What is Ohm's Law?

Ohm's Law states that the current passing through a conductor (such as a wire) between two points is directly proportional to the voltage across those two points, provided the temperature and other physical conditions remain constant. Mathematically, Ohm's Law can be expressed as:

V = I * R

Where:

V is the voltage (measured in volts, V),

I is the current (measured in amperes, A),

R is the resistance (measured in ohms, Ω).

In this equation, voltage represents the electrical potential difference between two points in a circuit, current represents the flow of electric charge (i.e., electrons) through the circuit, and resistance is the opposition to the flow of current in the circuit.

According to Ohm's Law, if the resistance of a circuit remains constant, doubling the voltage across it will result in the doubling of the current. Conversely, reducing the voltage will lead to a decrease in current, given the resistance remains constant.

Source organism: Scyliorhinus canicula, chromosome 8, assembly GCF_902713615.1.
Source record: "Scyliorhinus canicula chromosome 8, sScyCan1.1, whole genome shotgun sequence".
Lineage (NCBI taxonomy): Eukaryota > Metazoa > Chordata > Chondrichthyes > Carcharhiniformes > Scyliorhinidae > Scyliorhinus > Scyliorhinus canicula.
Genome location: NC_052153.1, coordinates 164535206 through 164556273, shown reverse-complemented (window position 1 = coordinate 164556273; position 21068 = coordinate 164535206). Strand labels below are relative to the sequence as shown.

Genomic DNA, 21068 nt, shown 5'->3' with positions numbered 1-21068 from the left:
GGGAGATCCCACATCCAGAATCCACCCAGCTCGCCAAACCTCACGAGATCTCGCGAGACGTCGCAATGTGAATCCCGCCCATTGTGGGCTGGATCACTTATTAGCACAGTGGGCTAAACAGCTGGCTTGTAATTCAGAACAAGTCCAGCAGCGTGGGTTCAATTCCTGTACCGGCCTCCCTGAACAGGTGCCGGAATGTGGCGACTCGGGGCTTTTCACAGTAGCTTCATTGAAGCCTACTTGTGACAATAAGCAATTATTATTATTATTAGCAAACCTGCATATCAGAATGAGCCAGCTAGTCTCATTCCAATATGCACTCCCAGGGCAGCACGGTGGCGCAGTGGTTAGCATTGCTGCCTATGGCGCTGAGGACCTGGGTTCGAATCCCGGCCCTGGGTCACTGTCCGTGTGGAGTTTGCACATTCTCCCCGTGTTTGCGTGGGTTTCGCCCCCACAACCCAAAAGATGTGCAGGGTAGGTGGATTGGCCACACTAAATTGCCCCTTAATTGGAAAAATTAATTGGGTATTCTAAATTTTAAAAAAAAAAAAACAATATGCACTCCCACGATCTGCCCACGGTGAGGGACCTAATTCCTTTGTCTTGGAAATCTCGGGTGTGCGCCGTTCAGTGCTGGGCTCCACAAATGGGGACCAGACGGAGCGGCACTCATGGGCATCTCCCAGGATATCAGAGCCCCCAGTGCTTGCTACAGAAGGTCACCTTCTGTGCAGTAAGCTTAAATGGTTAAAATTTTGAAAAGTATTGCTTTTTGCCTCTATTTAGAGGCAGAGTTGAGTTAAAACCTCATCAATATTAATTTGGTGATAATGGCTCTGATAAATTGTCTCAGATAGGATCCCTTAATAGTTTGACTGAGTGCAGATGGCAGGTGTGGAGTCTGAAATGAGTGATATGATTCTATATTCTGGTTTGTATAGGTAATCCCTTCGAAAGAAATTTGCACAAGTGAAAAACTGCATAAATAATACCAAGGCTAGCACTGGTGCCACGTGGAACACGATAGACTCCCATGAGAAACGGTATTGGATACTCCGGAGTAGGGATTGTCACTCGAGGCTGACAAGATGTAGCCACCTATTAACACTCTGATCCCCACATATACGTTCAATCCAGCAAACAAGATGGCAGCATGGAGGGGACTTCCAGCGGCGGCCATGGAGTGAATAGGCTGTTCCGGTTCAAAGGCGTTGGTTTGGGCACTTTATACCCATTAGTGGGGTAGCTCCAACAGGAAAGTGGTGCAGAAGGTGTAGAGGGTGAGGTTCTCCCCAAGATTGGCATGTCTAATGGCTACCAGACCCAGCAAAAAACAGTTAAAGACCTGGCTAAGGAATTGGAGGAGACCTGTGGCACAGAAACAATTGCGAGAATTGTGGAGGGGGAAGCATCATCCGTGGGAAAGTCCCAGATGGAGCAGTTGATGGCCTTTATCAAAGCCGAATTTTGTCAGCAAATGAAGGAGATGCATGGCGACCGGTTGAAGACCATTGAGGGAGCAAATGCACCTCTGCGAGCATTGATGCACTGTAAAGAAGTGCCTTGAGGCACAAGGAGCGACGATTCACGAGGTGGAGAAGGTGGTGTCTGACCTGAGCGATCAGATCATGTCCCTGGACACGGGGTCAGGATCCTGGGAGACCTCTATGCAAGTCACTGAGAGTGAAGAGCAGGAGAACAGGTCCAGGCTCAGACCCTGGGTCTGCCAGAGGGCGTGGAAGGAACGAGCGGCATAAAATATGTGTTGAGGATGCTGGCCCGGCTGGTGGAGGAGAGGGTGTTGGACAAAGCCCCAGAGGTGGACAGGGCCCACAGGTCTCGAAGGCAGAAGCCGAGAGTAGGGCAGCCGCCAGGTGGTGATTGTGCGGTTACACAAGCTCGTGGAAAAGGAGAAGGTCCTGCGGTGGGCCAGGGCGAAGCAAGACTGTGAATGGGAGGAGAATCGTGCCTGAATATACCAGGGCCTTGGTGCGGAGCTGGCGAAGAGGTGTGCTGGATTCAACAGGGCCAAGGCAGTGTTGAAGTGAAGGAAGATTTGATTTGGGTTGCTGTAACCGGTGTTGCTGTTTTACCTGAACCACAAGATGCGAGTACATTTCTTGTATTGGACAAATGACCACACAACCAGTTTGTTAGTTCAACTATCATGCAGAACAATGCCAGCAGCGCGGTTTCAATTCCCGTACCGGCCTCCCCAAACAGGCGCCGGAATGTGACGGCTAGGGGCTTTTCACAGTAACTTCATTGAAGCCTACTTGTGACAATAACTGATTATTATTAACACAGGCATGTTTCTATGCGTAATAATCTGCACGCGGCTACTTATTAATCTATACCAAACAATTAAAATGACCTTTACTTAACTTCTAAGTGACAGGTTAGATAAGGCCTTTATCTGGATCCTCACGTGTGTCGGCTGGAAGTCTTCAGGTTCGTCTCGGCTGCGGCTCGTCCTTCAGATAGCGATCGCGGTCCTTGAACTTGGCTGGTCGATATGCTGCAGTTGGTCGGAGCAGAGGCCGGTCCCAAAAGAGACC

Ohm's Law is a crucial principle used in electrical and electronic design, as it allows engineers and technicians to calculate and predict various electrical parameters in a circuit and helps in ensuring the proper functioning and safety of electrical systems.